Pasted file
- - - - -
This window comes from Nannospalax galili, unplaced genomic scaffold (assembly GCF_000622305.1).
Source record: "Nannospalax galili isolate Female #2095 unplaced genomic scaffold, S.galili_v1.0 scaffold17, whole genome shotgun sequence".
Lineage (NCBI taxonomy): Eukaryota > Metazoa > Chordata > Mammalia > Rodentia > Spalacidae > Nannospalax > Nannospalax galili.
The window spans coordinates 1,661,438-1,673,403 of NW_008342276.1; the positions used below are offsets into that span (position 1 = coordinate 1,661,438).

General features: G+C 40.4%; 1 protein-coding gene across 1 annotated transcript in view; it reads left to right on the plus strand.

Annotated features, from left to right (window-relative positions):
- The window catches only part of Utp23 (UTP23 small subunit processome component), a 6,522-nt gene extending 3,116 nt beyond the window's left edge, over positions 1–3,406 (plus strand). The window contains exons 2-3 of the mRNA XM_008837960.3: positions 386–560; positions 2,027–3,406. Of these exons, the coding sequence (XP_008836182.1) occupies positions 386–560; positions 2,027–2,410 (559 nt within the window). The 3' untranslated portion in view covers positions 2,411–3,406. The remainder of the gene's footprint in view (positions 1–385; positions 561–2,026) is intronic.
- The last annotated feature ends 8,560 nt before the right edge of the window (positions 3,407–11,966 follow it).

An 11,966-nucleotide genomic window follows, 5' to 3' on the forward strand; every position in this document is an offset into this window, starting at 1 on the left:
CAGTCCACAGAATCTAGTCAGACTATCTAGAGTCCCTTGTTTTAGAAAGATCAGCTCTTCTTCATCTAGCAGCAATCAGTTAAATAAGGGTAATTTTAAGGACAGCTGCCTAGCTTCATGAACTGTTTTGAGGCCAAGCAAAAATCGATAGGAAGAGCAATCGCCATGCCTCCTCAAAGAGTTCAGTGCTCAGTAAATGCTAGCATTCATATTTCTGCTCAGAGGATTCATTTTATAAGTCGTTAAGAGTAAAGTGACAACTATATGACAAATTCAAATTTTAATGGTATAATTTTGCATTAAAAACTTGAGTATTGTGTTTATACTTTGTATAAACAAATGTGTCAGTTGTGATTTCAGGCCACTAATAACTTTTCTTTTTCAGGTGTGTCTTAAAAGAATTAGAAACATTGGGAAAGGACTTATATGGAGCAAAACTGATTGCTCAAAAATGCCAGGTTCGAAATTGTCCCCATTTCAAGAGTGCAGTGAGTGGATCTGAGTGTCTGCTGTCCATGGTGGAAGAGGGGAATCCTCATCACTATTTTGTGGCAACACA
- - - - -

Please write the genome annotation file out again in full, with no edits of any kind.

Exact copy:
This window comes from Nannospalax galili, unplaced genomic scaffold (assembly GCF_000622305.1).
Source record: "Nannospalax galili isolate Female #2095 unplaced genomic scaffold, S.galili_v1.0 scaffold17, whole genome shotgun sequence".
Lineage (NCBI taxonomy): Eukaryota > Metazoa > Chordata > Mammalia > Rodentia > Spalacidae > Nannospalax > Nannospalax galili.
The window spans coordinates 1,661,438-1,673,403 of NW_008342276.1; the positions used below are offsets into that span (position 1 = coordinate 1,661,438).

General features: G+C 40.4%; 1 protein-coding gene across 1 annotated transcript in view; it reads left to right on the plus strand.

Annotated features, from left to right (window-relative positions):
- The window catches only part of Utp23 (UTP23 small subunit processome component), a 6,522-nt gene extending 3,116 nt beyond the window's left edge, over positions 1–3,406 (plus strand). The window contains exons 2-3 of the mRNA XM_008837960.3: positions 386–560; positions 2,027–3,406. Of these exons, the coding sequence (XP_008836182.1) occupies positions 386–560; positions 2,027–2,410 (559 nt within the window). The 3' untranslated portion in view covers positions 2,411–3,406. The remainder of the gene's footprint in view (positions 1–385; positions 561–2,026) is intronic.
- The last annotated feature ends 8,560 nt before the right edge of the window (positions 3,407–11,966 follow it).

An 11,966-nucleotide genomic window follows, 5' to 3' on the forward strand; every position in this document is an offset into this window, starting at 1 on the left:
CAGTCCACAGAATCTAGTCAGACTATCTAGAGTCCCTTGTTTTAGAAAGATCAGCTCTTCTTCATCTAGCAGCAATCAGTTAAATAAGGGTAATTTTAAGGACAGCTGCCTAGCTTCATGAACTGTTTTGAGGCCAAGCAAAAATCGATAGGAAGAGCAATCGCCATGCCTCCTCAAAGAGTTCAGTGCTCAGTAAATGCTAGCATTCATATTTCTGCTCAGAGGATTCATTTTATAAGTCGTTAAGAGTAAAGTGACAACTATATGACAAATTCAAATTTTAATGGTATAATTTTGCATTAAAAACTTGAGTATTGTGTTTATACTTTGTATAAACAAATGTGTCAGTTGTGATTTCAGGCCACTAATAACTTTTCTTTTTCAGGTGTGTCTTAAAAGAATTAGAAACATTGGGAAAGGACTTATATGGAGCAAAACTGATTGCTCAAAAATGCCAGGTTCGAAATTGTCCCCATTTCAAGAGTGCAGTGAGTGGATCTGAGTGTCTGCTGTCCATGGTGGAAGAGGGGAATCCTCATCACTATTTTGTGGCAACACA